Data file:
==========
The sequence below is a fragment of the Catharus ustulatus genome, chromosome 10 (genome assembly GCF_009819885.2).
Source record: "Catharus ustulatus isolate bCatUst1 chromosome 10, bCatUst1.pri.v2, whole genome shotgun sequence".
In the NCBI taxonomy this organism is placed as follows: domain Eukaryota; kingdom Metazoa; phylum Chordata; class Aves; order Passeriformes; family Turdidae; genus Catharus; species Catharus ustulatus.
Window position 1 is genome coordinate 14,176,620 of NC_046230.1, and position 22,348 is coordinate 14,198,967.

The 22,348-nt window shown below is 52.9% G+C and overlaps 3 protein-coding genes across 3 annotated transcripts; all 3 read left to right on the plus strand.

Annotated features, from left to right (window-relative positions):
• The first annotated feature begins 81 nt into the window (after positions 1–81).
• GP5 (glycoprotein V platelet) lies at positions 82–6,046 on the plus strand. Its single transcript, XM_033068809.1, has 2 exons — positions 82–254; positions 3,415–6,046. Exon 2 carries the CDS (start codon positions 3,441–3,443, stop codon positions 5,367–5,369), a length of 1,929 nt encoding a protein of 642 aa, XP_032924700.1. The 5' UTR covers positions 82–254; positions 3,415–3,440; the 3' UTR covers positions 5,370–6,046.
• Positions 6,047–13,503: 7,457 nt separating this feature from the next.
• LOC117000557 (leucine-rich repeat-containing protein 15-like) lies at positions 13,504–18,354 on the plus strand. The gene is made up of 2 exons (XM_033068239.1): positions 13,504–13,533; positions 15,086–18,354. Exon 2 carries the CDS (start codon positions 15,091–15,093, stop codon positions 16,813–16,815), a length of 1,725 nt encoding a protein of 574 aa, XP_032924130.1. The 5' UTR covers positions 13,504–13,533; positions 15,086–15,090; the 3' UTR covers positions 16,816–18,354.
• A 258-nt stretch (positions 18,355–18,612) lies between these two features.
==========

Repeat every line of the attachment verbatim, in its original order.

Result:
The sequence below is a fragment of the Catharus ustulatus genome, chromosome 10 (genome assembly GCF_009819885.2).
Source record: "Catharus ustulatus isolate bCatUst1 chromosome 10, bCatUst1.pri.v2, whole genome shotgun sequence".
In the NCBI taxonomy this organism is placed as follows: domain Eukaryota; kingdom Metazoa; phylum Chordata; class Aves; order Passeriformes; family Turdidae; genus Catharus; species Catharus ustulatus.
Window position 1 is genome coordinate 14,176,620 of NC_046230.1, and position 22,348 is coordinate 14,198,967.

The 22,348-nt window shown below is 52.9% G+C and overlaps 3 protein-coding genes across 3 annotated transcripts; all 3 read left to right on the plus strand.

Annotated features, from left to right (window-relative positions):
• The first annotated feature begins 81 nt into the window (after positions 1–81).
• GP5 (glycoprotein V platelet) lies at positions 82–6,046 on the plus strand. Its single transcript, XM_033068809.1, has 2 exons — positions 82–254; positions 3,415–6,046. Exon 2 carries the CDS (start codon positions 3,441–3,443, stop codon positions 5,367–5,369), a length of 1,929 nt encoding a protein of 642 aa, XP_032924700.1. The 5' UTR covers positions 82–254; positions 3,415–3,440; the 3' UTR covers positions 5,370–6,046.
• Positions 6,047–13,503: 7,457 nt separating this feature from the next.
• LOC117000557 (leucine-rich repeat-containing protein 15-like) lies at positions 13,504–18,354 on the plus strand. The gene is made up of 2 exons (XM_033068239.1): positions 13,504–13,533; positions 15,086–18,354. Exon 2 carries the CDS (start codon positions 15,091–15,093, stop codon positions 16,813–16,815), a length of 1,725 nt encoding a protein of 574 aa, XP_032924130.1. The 5' UTR covers positions 13,504–13,533; positions 15,086–15,090; the 3' UTR covers positions 16,816–18,354.
• A 258-nt stretch (positions 18,355–18,612) lies between these two features.